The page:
It is terrible when older, mature people, especially Christians, behave like they’re still in high school. But what great fodder for writing – the self-absorbed-with-their-looks characters. Of course, people can become absorbed or obsessed over many things: their intellectual prowess, their money, their fame, their physical ailments, their romance, their children, their accomplishments, and so on.

What would we see if we could look into the heart and soul of these people? Pride? Arrogance? Insecurities? Selfishness? A cry for love?  Loneliness? A need to be noticed? Constantly needing praise and affirmation?

Please don’t mistake my example for those of you who post a different picture once a week or so. I am not referring to you. But, just think of the twists and turns your story could take with a person continually taking selfies.

And of course, if I was young, gorgeous, and hot maybe I would be posting selfies every day, eh?

Wednesday, June 3, 2015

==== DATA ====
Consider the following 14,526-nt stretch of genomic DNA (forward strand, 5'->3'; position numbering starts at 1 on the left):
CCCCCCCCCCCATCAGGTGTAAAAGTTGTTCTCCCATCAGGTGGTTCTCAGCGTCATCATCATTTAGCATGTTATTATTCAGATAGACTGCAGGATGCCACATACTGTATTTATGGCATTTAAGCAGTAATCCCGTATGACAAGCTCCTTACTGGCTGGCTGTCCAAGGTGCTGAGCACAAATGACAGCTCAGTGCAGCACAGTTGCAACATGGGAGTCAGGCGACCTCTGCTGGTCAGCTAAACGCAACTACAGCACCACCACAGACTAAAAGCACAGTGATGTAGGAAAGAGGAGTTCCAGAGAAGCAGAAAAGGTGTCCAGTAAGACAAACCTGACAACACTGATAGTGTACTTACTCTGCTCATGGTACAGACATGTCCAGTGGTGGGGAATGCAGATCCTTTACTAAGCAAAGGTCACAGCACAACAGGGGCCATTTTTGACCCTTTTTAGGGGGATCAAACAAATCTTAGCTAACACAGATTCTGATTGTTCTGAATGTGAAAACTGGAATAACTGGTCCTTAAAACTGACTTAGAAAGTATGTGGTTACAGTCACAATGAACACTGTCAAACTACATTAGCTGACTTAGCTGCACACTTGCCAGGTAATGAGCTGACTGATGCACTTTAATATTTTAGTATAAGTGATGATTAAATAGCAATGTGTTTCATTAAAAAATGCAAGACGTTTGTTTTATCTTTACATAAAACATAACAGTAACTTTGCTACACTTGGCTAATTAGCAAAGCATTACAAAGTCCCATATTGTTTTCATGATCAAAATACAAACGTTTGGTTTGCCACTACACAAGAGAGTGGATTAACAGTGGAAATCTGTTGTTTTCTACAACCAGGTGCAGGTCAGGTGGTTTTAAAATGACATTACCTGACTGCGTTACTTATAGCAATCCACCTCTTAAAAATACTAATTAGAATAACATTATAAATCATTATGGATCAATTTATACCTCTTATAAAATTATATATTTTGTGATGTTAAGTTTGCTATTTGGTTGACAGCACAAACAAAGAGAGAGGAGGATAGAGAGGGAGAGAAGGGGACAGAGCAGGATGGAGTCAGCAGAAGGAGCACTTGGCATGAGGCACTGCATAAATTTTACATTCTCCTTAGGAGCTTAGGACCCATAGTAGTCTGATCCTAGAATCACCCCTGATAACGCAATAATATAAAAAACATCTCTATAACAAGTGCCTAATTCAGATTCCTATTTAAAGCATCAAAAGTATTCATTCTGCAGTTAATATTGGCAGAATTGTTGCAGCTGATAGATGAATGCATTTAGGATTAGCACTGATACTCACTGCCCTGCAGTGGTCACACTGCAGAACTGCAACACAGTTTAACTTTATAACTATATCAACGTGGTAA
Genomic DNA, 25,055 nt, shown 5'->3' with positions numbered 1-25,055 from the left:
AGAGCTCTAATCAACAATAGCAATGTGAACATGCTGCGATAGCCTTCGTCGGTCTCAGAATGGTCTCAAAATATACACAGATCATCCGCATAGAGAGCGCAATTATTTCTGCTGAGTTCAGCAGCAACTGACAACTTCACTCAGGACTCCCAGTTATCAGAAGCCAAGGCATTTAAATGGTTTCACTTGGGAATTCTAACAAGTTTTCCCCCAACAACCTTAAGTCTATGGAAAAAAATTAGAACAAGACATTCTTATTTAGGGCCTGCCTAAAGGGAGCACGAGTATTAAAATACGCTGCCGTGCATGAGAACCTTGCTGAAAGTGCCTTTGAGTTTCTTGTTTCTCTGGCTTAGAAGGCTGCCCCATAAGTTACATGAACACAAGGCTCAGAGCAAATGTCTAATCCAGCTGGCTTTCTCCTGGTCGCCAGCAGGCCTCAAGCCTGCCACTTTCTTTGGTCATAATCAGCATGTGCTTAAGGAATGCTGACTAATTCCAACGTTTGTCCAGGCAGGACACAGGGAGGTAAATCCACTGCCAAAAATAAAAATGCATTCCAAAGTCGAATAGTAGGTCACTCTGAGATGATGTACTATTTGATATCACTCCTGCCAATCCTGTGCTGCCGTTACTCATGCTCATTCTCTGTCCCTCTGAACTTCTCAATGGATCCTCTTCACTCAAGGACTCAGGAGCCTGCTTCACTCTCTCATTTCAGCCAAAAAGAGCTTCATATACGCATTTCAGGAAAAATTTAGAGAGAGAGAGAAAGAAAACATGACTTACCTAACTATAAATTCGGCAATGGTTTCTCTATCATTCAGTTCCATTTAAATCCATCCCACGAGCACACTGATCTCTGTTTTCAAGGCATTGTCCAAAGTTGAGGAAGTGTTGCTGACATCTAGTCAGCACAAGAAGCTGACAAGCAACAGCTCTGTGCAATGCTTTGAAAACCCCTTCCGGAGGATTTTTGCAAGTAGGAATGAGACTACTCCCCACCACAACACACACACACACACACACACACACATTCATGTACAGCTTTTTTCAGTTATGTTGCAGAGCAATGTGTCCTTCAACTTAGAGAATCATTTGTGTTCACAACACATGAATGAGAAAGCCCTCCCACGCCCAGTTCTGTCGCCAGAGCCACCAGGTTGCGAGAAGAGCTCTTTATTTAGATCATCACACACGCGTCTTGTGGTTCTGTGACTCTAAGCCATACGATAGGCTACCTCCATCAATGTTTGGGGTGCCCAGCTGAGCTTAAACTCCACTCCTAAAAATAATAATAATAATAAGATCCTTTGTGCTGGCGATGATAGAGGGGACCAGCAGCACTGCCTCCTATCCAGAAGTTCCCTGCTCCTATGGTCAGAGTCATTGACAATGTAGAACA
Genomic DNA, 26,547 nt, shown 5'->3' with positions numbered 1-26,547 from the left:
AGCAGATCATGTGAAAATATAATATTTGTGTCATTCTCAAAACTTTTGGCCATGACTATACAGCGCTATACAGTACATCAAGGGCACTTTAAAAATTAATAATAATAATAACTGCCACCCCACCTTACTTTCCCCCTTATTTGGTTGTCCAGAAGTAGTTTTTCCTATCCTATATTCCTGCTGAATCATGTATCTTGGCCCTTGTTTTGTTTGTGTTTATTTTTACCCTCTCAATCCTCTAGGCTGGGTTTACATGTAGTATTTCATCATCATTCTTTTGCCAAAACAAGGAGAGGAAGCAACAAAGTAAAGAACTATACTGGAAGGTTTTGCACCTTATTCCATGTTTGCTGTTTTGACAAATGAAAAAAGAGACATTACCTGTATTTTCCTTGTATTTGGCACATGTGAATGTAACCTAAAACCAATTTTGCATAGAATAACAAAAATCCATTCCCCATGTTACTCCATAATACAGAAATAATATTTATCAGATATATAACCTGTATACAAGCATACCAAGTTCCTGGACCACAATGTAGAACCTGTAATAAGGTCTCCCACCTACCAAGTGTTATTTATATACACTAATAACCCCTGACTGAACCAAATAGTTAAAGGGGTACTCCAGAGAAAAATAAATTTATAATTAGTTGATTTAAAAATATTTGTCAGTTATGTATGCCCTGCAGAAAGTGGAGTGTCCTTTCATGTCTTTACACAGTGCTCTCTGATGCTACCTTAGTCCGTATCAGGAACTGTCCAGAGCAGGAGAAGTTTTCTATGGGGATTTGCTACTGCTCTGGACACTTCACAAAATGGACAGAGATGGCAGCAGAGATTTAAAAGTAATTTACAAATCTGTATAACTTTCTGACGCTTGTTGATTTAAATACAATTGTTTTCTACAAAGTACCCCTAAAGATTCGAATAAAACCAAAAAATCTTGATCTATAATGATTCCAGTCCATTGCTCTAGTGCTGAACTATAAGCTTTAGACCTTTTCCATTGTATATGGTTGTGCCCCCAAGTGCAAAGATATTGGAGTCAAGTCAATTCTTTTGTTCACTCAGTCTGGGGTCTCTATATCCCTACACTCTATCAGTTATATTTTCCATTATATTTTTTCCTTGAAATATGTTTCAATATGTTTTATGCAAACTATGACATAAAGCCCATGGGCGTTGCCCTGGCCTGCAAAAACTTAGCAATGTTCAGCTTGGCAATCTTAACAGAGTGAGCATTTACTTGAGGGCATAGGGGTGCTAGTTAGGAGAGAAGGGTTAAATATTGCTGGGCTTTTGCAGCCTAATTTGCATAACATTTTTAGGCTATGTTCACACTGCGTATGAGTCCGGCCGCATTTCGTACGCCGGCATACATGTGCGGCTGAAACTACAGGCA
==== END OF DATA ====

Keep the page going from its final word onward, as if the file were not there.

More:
Using Real People As Character -types in Writing

For the month of June I am going to blog about character observations of real people.  Good writing includes great characters, both good and bad. Do you enjoy people-watching and forming opinions about people from their actions and mannerisms? I do. But we only see on the surface. We can’t truly know the heart and mind of anyone.

Today I’ll talk about Louise – not her real name.  She’s hard to miss because Louise makes sure she’s not overlooked.

We all know people who are focused on, and love to talk about, their physical ailments. Louise should teach a class on it. She has mastered this. Do not, I repeat, do not sit next to Louise unless you are prepared to hear a litany of her ailments and illnesses – real and imagined, but more imagined, I would surmise.

She is a nice enough person. I don’t believe she has a mean bone in her body. But oh, those bones of her body! In the past few years I’ve known her she has had every illness, disease, and condition. If she truly has had those conditions, which includes cancer in various body parts and several deadly diseases, she should not be alive.